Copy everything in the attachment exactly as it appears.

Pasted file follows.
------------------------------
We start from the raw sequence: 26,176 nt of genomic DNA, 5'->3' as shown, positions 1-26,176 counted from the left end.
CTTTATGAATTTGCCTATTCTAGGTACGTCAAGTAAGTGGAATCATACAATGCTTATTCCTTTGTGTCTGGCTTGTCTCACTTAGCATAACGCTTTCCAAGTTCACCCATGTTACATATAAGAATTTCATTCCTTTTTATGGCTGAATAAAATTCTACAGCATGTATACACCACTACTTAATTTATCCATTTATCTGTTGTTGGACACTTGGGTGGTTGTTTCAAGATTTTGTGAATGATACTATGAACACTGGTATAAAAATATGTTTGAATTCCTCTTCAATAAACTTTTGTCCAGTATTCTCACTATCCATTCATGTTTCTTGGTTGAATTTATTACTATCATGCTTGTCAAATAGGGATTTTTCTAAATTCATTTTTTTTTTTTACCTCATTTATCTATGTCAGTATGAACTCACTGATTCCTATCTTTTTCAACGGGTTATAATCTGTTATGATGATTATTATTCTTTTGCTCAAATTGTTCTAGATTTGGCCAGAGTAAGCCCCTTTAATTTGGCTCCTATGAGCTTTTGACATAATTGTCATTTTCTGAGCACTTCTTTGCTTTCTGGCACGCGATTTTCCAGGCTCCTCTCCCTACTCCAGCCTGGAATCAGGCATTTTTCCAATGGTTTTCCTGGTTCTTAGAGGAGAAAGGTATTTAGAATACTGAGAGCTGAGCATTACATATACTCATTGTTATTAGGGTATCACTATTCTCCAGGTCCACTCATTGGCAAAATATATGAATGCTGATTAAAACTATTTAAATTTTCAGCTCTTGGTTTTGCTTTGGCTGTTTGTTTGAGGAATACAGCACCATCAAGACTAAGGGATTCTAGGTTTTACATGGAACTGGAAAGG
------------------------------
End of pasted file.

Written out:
We start from the raw sequence: 26,176 nt of genomic DNA, 5'->3' as shown, positions 1-26,176 counted from the left end.
CTTTATGAATTTGCCTATTCTAGGTACGTCAAGTAAGTGGAATCATACAATGCTTATTCCTTTGTGTCTGGCTTGTCTCACTTAGCATAACGCTTTCCAAGTTCACCCATGTTACATATAAGAATTTCATTCCTTTTTATGGCTGAATAAAATTCTACAGCATGTATACACCACTACTTAATTTATCCATTTATCTGTTGTTGGACACTTGGGTGGTTGTTTCAAGATTTTGTGAATGATACTATGAACACTGGTATAAAAATATGTTTGAATTCCTCTTCAATAAACTTTTGTCCAGTATTCTCACTATCCATTCATGTTTCTTGGTTGAATTTATTACTATCATGCTTGTCAAATAGGGATTTTTCTAAATTCATTTTTTTTTTTTACCTCATTTATCTATGTCAGTATGAACTCACTGATTCCTATCTTTTTCAACGGGTTATAATCTGTTATGATGATTATTATTCTTTTGCTCAAATTGTTCTAGATTTGGCCAGAGTAAGCCCCTTTAATTTGGCTCCTATGAGCTTTTGACATAATTGTCATTTTCTGAGCACTTCTTTGCTTTCTGGCACGCGATTTTCCAGGCTCCTCTCCCTACTCCAGCCTGGAATCAGGCATTTTTCCAATGGTTTTCCTGGTTCTTAGAGGAGAAAGGTATTTAGAATACTGAGAGCTGAGCATTACATATACTCATTGTTATTAGGGTATCACTATTCTCCAGGTCCACTCATTGGCAAAATATATGAATGCTGATTAAAACTATTTAAATTTTCAGCTCTTGGTTTTGCTTTGGCTGTTTGTTTGAGGAATACAGCACCATCAAGACTAAGGGATTCTAGGTTTTACATGGAACTGGAAAGG